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Chip on the new block 

Johnson infuses his own bold flavor into the Warehouse

click to enlarge Art on an udon noodle: The Warehouses Cubist - Macadamia Crab appetizer. - BRIENNE BOORTZ
  • Brienne Boortz
  • Art on an udon noodle: The Warehouses Cubist Macadamia Crab appetizer.

A longstanding policy practiced here at the Indy and at most publications says reviewers should give a new restaurant a couple months before secret-shopping it.

Sometimes exceptions are made, and sometimes mistakes happen. Case in point: the days I visited The Warehouse, which was taken over nearly three months ago by notable Briarhurst Manor chef Lawrence "Chip" Johnson (csindy.com/csindy/2007-09-06/sidedish.html).

Assuming the grace period over, I unknowingly dropped in on the second and third days of Johnson's new menu premiere. So I feel it necessary to extend extra slack for the minor criticisms I offer. In truth, they amount to nothing that should keep you from making reservations and trying The Warehouse's outstanding menu.

My experience began on an inexplicably dead Wednesday night. Our server assured us that the restaurant had been hopping on the evenings previous, then delivered what was to be my favorite single dish of my visits, the Cubist Macadamia Crab appetizer ($15). Towering above a palette of wasabi honey, pineapple horseradish, a balsamic teriyaki reduction and raspberry coulis were two perfectly crisp, macadamia-crusted crab cakes skewered artistically with a fried udon noodle and pinching a half-hovering rice cracker. The dessert-like presentation and complex, playful flavor diversity represented well Johnson's assertiveness.

Also to be commended: Johnson's inclusion of as many Colorado products as seasonally/financially feasible. Nearly half the entre page featured a local product in its description. We opted for the hazelnut Colorado bass ($26), sauted nutty and dressed with lemon zest and caper butter, and the classic steak frite ($24), perhaps the most straightforward menu item, with pommes frites (crispy French fries) and a Callicrate top sirloin covered in euphoria-inducing black truffle butter.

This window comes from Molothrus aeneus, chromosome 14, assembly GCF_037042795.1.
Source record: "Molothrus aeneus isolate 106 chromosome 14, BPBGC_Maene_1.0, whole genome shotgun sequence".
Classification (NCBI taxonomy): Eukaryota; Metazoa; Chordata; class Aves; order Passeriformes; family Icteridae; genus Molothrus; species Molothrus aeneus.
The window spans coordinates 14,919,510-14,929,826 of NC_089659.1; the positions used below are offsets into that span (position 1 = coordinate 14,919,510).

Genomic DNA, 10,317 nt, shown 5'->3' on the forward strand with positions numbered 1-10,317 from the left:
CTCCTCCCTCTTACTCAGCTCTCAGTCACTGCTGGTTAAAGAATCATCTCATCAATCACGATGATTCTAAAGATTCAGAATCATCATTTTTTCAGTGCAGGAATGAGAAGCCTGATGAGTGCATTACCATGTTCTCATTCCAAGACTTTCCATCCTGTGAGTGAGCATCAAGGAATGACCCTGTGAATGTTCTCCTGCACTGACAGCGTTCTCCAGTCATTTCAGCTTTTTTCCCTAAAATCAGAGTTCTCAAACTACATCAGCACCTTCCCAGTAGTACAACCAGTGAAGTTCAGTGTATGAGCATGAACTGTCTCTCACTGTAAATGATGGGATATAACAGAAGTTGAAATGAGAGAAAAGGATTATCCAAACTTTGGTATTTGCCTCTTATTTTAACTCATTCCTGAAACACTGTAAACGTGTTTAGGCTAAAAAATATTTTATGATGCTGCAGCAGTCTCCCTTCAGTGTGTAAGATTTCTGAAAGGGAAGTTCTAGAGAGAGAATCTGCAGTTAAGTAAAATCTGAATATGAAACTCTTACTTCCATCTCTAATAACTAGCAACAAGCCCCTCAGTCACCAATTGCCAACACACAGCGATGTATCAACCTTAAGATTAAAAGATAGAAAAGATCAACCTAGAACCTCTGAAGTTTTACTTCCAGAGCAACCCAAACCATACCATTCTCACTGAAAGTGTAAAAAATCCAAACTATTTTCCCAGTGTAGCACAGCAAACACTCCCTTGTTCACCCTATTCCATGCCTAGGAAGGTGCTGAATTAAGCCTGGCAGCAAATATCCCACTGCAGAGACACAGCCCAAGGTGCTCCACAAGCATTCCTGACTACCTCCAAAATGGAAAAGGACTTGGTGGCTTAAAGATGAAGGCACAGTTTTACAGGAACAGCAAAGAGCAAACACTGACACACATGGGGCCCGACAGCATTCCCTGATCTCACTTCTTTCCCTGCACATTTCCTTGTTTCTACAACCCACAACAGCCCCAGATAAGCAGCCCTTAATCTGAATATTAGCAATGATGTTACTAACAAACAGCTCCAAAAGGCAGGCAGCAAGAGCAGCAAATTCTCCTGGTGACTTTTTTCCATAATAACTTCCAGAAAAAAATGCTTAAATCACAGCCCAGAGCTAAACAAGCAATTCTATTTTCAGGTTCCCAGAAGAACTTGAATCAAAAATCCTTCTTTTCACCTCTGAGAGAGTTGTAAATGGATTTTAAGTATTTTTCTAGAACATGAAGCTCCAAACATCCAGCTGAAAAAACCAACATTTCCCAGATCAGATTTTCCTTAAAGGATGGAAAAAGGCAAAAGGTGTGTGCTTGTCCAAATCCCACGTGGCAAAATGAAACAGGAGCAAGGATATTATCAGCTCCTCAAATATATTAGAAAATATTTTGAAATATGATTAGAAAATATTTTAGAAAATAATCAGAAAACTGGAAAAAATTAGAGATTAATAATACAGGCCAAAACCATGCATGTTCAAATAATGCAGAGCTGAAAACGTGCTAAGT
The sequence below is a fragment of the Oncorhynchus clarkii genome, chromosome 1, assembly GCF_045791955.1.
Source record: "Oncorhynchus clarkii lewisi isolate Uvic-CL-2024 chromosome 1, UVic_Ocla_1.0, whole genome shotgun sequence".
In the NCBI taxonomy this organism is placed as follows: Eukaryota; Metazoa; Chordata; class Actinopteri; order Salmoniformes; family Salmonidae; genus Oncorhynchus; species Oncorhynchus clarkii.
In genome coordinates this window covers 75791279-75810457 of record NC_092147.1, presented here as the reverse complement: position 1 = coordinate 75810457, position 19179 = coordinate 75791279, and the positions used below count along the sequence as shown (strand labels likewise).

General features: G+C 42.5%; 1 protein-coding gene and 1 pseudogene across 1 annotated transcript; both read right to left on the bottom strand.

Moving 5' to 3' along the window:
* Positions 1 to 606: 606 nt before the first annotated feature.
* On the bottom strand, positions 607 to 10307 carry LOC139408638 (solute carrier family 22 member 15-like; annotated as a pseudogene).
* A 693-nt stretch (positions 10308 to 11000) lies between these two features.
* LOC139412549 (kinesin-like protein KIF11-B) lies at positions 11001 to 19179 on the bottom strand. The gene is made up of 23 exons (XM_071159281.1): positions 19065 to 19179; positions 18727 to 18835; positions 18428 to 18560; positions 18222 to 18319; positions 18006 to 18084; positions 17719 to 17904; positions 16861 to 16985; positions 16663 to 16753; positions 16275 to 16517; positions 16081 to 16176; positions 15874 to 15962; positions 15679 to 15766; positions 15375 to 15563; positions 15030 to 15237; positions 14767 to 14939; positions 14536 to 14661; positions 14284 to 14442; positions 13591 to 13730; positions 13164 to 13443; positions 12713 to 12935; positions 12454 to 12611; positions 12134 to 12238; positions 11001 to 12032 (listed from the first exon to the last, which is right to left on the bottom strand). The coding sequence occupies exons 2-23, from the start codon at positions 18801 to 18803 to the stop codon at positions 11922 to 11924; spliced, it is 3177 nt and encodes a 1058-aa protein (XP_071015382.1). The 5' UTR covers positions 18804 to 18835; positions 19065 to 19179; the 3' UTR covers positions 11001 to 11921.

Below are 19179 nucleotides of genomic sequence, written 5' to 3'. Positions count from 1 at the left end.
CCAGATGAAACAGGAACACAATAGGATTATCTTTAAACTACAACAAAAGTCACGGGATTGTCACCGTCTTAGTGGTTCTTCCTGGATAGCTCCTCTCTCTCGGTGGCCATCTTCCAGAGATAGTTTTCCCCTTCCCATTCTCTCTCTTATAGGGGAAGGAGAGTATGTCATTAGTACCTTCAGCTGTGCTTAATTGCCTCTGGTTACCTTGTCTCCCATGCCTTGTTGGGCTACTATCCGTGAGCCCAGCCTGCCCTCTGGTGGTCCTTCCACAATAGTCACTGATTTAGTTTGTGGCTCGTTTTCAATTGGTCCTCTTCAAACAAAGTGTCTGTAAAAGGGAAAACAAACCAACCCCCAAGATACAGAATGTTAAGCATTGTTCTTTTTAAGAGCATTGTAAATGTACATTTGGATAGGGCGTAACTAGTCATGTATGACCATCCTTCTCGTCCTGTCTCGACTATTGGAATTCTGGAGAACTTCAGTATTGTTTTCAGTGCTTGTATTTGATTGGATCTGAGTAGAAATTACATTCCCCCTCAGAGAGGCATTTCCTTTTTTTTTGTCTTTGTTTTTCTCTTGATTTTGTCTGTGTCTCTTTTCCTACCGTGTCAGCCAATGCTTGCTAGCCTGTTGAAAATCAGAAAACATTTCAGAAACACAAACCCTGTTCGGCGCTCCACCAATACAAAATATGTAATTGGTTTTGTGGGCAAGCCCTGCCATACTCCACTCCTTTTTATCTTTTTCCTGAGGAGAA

Dessert brought a satisfactory crme brule and toe-curling bittersweet chocolate pt (each $8), consisting of white chocolate Gnoise cake compacted with rich chocolate truffle (the other truffle, also great) served with nougat, crme Anglaise and raspberry sauce. In our next visit, the apple crisp and peach crpe, each featuring local fruit and spiced under vanilla ice cream, rivaled the pt.

From the Warehouse's lunch items a mix of fancy salads, sandwiches and small plates ($6 to $15) we chose the raspberry duck salad, the artichoke and spinach cassoulet (a non-traditional take on a classic French casserole) and drunken shrimp and mussel linguini. Each offered superb flavor, but the hot food arrived tepid; the cassoulet needed a reheat. The tequila, lime, basil and cilantro-steamed seafood with toasted almond pesto made passing the time pleasant, and the sauce also complemented fresh bread.

Lunch did leave us one lingering concern: Any of those dishes alone would've required a soup or side salad to truly satisfy. (The burger or other dishes, however, may prove otherwise.)

The Warehouse remains the dynamic, interesting restaurant and gallery space it was under owner Raphael Sassower and chef James Africano. We wish Johnson and Co. well as they soon weather the Cimarron Bridge reconstruction. Side note: Look for Johnson to get Palmer Lake Brewing Co., also housed in the building, back up and running again under a new brewer soon.

matthew@csindy.com

The Warehouse

25 W. Cimarron St., 475-8880, coloradoeats.com/thewarehouserestaurant

Hours: Lunch, 11:30 a.m. to 4 p.m., weekdays. Dinner, 4-10 p.m., weekdays and Saturday, 6-10 p.m. Closed Sundays.

  • Johnson infuses his own bold flavor into the Warehouse

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